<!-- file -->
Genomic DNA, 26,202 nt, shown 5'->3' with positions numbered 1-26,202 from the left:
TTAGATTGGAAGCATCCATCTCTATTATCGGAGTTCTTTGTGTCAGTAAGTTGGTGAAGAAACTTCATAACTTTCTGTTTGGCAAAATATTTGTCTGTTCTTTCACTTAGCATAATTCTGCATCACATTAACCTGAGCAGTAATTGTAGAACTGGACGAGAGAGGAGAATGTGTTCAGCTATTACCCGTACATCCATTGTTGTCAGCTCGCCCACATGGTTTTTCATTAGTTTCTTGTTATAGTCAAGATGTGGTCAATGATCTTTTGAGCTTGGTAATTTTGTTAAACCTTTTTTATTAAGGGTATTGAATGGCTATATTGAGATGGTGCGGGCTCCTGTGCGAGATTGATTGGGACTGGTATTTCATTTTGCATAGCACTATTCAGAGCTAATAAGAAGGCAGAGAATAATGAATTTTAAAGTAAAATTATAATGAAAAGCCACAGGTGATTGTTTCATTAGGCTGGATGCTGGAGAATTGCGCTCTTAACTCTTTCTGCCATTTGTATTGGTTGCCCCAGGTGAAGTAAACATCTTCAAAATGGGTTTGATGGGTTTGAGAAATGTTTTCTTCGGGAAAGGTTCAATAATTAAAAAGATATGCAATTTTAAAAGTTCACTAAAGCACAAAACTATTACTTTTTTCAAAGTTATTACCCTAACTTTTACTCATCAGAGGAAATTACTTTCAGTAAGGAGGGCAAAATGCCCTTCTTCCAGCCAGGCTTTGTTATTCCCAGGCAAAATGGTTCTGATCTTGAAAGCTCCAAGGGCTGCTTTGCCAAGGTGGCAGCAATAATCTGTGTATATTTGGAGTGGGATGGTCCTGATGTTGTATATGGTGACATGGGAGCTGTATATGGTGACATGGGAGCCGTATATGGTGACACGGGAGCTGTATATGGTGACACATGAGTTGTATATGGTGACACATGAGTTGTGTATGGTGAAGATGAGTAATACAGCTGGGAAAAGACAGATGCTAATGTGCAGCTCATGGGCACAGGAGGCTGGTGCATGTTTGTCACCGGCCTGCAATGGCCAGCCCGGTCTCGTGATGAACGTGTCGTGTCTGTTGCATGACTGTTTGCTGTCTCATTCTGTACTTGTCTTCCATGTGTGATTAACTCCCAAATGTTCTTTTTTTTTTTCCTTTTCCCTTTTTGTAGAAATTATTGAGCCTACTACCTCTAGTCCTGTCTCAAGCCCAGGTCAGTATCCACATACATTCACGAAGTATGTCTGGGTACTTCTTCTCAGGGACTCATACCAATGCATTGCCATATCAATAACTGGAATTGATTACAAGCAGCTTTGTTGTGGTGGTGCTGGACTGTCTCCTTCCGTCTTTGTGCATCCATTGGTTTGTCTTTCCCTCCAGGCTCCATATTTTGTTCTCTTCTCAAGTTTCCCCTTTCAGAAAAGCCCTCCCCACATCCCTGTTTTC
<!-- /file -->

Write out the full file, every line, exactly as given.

Genomic DNA, 26,202 nt, shown 5'->3' with positions numbered 1-26,202 from the left:
TTAGATTGGAAGCATCCATCTCTATTATCGGAGTTCTTTGTGTCAGTAAGTTGGTGAAGAAACTTCATAACTTTCTGTTTGGCAAAATATTTGTCTGTTCTTTCACTTAGCATAATTCTGCATCACATTAACCTGAGCAGTAATTGTAGAACTGGACGAGAGAGGAGAATGTGTTCAGCTATTACCCGTACATCCATTGTTGTCAGCTCGCCCACATGGTTTTTCATTAGTTTCTTGTTATAGTCAAGATGTGGTCAATGATCTTTTGAGCTTGGTAATTTTGTTAAACCTTTTTTATTAAGGGTATTGAATGGCTATATTGAGATGGTGCGGGCTCCTGTGCGAGATTGATTGGGACTGGTATTTCATTTTGCATAGCACTATTCAGAGCTAATAAGAAGGCAGAGAATAATGAATTTTAAAGTAAAATTATAATGAAAAGCCACAGGTGATTGTTTCATTAGGCTGGATGCTGGAGAATTGCGCTCTTAACTCTTTCTGCCATTTGTATTGGTTGCCCCAGGTGAAGTAAACATCTTCAAAATGGGTTTGATGGGTTTGAGAAATGTTTTCTTCGGGAAAGGTTCAATAATTAAAAAGATATGCAATTTTAAAAGTTCACTAAAGCACAAAACTATTACTTTTTTCAAAGTTATTACCCTAACTTTTACTCATCAGAGGAAATTACTTTCAGTAAGGAGGGCAAAATGCCCTTCTTCCAGCCAGGCTTTGTTATTCCCAGGCAAAATGGTTCTGATCTTGAAAGCTCCAAGGGCTGCTTTGCCAAGGTGGCAGCAATAATCTGTGTATATTTGGAGTGGGATGGTCCTGATGTTGTATATGGTGACATGGGAGCTGTATATGGTGACATGGGAGCCGTATATGGTGACACGGGAGCTGTATATGGTGACACATGAGTTGTATATGGTGACACATGAGTTGTGTATGGTGAAGATGAGTAATACAGCTGGGAAAAGACAGATGCTAATGTGCAGCTCATGGGCACAGGAGGCTGGTGCATGTTTGTCACCGGCCTGCAATGGCCAGCCCGGTCTCGTGATGAACGTGTCGTGTCTGTTGCATGACTGTTTGCTGTCTCATTCTGTACTTGTCTTCCATGTGTGATTAACTCCCAAATGTTCTTTTTTTTTTTCCTTTTCCCTTTTTGTAGAAATTATTGAGCCTACTACCTCTAGTCCTGTCTCAAGCCCAGGTCAGTATCCACATACATTCACGAAGTATGTCTGGGTACTTCTTCTCAGGGACTCATACCAATGCATTGCCATATCAATAACTGGAATTGATTACAAGCAGCTTTGTTGTGGTGGTGCTGGACTGTCTCCTTCCGTCTTTGTGCATCCATTGGTTTGTCTTTCCCTCCAGGCTCCATATTTTGTTCTCTTCTCAAGTTTCCCCTTTCAGAAAAGCCCTCCCCACATCCCTGTTTTC